Architectus was a member of the Exemplar Health Consortium which partnered with Lendlease to design and deliver the Sunshine Coast University Hospital (SCUH) for Queensland Health.
Delivered by the PPP model, the $1.8billion SCUH was at the time one of the largest construction projects in Australia.
Sunshine Coast University Hospital was the winner of the 2017 Australian Institute of Architects (QLD) F.D.G Stanley Award for Public Architecture, and 2019 Property Council of Australia Innovation and Excellence Awards for Best Public Building.
Coordination and integration of design inputs is essential with the PPP tender and we have proven flexibility to react quickly to changing situations and inputs. We appreciate the impact of transferred risk for time and cost overruns to the consortium, and our experience in PPP project delivery emphasizes the importance of applying robust design strategies from the onset. We understand that value-for-money is key to the success of the competitive PPP tender and financing, project delivery and long term successful operation and maintenance.
The length of operating period of the PPP model provides for a holistic approach to sustainable design and the opportunity to achieve outcomes and gain benefits over many years. Architectus supports the development of the infrastructure market towards sustainable social, economic and environmental outcomes. We are leaders in sustainable design and the PPP project offers special opportunities for consideration of the long term benefits of incorporating initiatives at a projects inception.
As part of the GoldLinQ consortium, Architectus provided city planning, urban design and architectural design services for Stage 1 of the Gold Coast Light Rail. The GoldLinQ consortium includes Keolis, Downer EDI, McConnell Dowell, Bombardier and Plenary Group.
Uniquely, the State, Gold Coast City Council and the Commonwealth coordinated to fund the project as a PPP, recognising the best balance of public and private sector contribution to optimise value-for-money and achieve innovation in the project.
The urban, landscape design and system architecture concept has been designed to be easily maintained in the long term, and has undergone fit-for-purpose and whole-of-life cost analysis to ensure designs represent value-for-money and are suitably resilient.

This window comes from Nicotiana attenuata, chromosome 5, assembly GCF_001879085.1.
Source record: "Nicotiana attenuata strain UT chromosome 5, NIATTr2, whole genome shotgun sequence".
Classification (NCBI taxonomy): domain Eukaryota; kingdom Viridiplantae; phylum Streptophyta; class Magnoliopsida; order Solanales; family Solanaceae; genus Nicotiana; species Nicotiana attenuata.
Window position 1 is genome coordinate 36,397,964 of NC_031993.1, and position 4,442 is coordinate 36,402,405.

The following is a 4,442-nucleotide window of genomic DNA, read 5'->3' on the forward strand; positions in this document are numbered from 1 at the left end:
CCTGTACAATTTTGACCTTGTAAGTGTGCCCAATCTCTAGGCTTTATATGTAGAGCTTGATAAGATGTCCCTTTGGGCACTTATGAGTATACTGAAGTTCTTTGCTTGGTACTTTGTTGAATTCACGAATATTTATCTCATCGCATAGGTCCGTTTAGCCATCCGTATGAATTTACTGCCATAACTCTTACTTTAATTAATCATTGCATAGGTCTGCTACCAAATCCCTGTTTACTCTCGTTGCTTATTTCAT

The Canberra Metro Light Rail was delivered as a PPP between the ACT Government and the Canberra Metro consortium.
The Canberra Metro consortium provided an excellent mix of expertise over design, operation, finance and delivery; Pacific Partnerships, CPB Contractors, John Holland, UGL, Mitsubishi Corporation, Aberdeen Infrastructure Investments, Deutsche Bahn International, CAF and Mitsubishi UFJ Financial Group Ltd.
The ACT Government client representatives at Transport Canberra, the Transport Canberra Light Rail team and the National Capital Authority were all key to the project success.
As architects and designers for the consortium, our research for the project began early in 2014 with team member discussions and early research to understand the project context and objectives. We aimed to be fully prepared when we were shortlisted to tender.
A key part of our approach was adopting a design approach which looked beyond the physical confines of the project boundary. This was expressed in an integrated design with landscape, architecture and system design working together to uplift the corridor and broader precincts from Gungahlin through Dickson to Civic. At Civic we proposed a wider contextual response, expanding the project to include the public domain of the Sydney and Melbourne buildings; this approach was unique in comparison to other proposals.